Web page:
2  
What is the reason for trait Transition to be declared with a +M parameter? –  Didier Dupont Nov 18 '12 at 10:08
2  
Why do you want M covariant? Just curious. –  n.m. Nov 18 '12 at 10:23
    
M is covariant (+M) because if I don't mark it as such than the third line to the end of the code snipplet where class HVac extends StateMachine[HVacState] ... will show an error for all of the transitions that I pass to the StateMachine constructor. Each error states that while we have a Transition of parameter HVac, a transition of StateMachine[HVacState] is expected. –  Ryan Delucchi Nov 18 '12 at 20:49

2 Answers 2

up vote 3 down vote accepted

Your transitions works only for a certain type of states, but also for a certain type of state machine, so the two type parameters S and M. For instance, at the end, you have transitions may depend on the temperature, which is a property of the StateMachine and not of just the State.

Somehow, a state machine should have only transitions that are compatible with it. A transition that needs access to temperature should not be allowed on a state machine without a temperature. The type system will enforce that. However, your code makes no provision for that.

Instead you have class StateMachine getting a Set of Transition[S, StateMachine[S]]. This works, but the consequence is that a StateMachine accepts only "standard" transitions, that will not require anything special from the machine. You can define transitions requiring special machines (with temperature) but there is nothing for a machine to accepts those special transitions even when they would be compatible with it.

Then comes your Hvac machine, which has temperature. You try to give pass it special transitions, transitions that can operate only on Hvac machine (accessing the temperature). But the ancestor constructor is written to accept standard transitions only. The compiler rejects that. It suggest that if Transition was covariant in M, it would be ok. This is true, except that Transition cannot be covariant in M. It takes a machine as an input. A covariant transition would mean that if it can operate on a very special machine, it must also be able to operate also on a less special machine. Not what you want.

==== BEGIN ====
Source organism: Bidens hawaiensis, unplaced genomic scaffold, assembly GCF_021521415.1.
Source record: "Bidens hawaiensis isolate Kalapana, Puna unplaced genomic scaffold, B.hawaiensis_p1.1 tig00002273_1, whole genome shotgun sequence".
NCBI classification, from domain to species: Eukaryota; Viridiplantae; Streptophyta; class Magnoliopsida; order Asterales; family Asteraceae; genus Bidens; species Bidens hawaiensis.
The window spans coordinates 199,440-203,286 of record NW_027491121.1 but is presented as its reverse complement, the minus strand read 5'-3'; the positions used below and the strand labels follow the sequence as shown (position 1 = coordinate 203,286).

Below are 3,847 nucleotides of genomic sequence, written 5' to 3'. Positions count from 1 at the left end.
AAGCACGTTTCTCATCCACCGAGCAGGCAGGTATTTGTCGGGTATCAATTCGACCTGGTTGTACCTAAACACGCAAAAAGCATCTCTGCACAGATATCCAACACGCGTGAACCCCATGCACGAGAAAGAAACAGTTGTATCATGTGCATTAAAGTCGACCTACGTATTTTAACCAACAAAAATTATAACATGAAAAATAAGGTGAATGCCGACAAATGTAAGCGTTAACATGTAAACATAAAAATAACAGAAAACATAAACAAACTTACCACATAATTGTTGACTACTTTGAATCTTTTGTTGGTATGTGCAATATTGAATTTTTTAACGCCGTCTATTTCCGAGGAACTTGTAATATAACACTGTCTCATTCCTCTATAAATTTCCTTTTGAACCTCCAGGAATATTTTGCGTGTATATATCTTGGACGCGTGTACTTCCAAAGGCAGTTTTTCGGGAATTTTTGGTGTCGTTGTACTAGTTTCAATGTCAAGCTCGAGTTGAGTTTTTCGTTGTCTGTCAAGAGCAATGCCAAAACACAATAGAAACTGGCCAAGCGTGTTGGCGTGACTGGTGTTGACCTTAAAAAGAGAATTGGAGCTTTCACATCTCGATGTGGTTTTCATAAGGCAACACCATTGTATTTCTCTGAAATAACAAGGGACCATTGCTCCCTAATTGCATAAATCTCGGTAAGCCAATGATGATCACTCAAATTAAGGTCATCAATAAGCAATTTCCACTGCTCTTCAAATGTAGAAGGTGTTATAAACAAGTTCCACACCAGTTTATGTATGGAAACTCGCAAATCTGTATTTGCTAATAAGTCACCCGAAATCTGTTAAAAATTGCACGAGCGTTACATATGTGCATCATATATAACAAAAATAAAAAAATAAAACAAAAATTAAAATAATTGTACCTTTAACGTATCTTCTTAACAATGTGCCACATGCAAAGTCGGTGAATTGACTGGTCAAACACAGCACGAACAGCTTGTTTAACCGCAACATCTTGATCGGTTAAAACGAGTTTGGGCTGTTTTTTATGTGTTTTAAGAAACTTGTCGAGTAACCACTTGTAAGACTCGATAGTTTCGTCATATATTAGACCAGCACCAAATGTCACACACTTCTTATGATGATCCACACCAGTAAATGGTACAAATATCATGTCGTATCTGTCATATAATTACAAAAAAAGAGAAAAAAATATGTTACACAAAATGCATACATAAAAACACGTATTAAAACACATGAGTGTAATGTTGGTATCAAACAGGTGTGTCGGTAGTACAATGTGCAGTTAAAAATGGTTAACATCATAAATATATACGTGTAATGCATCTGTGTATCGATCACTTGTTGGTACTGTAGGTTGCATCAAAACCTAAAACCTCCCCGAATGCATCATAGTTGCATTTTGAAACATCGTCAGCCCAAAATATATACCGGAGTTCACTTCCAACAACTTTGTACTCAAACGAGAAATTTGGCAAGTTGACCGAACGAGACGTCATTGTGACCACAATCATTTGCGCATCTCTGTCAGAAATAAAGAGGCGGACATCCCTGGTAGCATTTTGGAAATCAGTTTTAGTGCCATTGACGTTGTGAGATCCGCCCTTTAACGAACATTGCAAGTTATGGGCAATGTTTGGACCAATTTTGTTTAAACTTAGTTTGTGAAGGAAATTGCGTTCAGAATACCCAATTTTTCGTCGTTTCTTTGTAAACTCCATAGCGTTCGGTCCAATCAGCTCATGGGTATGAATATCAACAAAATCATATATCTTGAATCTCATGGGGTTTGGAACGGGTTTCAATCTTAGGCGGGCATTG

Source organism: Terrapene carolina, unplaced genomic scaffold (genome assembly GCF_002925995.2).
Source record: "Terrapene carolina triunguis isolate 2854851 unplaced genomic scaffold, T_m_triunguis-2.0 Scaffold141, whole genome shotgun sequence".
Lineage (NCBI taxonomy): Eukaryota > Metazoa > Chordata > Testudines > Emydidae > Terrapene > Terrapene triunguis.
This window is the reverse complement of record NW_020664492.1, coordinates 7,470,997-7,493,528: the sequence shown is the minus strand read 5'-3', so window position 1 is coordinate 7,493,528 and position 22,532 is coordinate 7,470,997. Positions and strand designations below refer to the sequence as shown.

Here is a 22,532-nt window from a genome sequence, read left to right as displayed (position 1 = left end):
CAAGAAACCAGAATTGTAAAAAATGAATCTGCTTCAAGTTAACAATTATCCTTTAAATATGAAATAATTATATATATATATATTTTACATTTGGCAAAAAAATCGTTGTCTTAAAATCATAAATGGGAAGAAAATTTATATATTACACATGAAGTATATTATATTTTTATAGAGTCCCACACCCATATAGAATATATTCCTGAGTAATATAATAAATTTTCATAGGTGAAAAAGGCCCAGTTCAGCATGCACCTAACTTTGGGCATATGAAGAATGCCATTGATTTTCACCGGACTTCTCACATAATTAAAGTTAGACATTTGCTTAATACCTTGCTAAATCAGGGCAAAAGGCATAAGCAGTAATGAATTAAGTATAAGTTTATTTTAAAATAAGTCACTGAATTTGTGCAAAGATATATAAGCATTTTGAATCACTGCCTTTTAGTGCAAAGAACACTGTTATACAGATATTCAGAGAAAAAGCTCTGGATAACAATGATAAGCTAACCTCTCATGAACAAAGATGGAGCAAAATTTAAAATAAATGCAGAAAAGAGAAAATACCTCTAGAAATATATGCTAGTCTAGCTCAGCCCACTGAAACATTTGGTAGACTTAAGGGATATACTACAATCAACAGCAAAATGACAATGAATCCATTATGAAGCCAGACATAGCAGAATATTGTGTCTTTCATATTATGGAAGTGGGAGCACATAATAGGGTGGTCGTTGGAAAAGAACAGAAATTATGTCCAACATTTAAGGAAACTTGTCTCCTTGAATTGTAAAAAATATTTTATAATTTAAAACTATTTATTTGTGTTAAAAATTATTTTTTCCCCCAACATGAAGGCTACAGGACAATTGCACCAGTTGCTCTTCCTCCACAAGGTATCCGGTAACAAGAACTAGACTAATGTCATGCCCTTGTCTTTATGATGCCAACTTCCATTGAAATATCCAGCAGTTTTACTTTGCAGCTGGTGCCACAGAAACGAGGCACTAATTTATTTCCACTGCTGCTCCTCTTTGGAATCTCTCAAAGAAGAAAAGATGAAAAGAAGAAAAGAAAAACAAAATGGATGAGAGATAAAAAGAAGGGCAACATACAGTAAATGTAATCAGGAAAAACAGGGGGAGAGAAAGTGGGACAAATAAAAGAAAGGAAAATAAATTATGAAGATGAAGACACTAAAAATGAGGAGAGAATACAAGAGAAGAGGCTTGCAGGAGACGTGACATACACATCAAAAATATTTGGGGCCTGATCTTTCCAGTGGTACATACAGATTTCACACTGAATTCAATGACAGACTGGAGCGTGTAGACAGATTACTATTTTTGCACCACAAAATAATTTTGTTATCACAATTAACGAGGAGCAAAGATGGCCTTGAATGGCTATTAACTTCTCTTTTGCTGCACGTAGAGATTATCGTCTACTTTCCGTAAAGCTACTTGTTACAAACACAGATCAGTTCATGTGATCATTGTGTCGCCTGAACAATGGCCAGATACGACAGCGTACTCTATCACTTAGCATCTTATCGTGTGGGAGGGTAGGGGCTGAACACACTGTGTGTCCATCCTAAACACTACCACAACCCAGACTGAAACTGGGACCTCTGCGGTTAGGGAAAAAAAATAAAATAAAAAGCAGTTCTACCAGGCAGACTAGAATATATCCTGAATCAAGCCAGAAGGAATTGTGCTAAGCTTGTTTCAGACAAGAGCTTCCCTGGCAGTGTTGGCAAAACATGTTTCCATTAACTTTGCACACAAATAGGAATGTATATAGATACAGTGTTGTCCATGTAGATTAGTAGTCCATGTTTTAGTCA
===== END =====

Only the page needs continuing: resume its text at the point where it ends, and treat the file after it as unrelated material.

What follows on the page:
What you need to do is have class StandardMachine accepts special transitions, which it now rejects, but of course only transitions that are compatible with the machine (if you don't give this guarantee, the compiler will reject the code). Probably the easier way to do that is to put the type M in the machine too, so that you can express the constraint properly.

Here is a possible way. First we add a type parameter to StateMachine

class StateMachine[S, M](

we need to add the M parameter everywhere StateMachine is referenced, for instance class Transition[S, M <: StateMachine[S, M]], or class Hvac extends StateMachine[HvacState, Hvac]

Of course, the constructor parameters become

class StateMachine[S,M](transitions: Set[Transition[S, M]]], ...

Here we states that the machine is ok for its transitions. Except that we did not. It still does not compile, each time we pass this, the machine to a transition, for instance: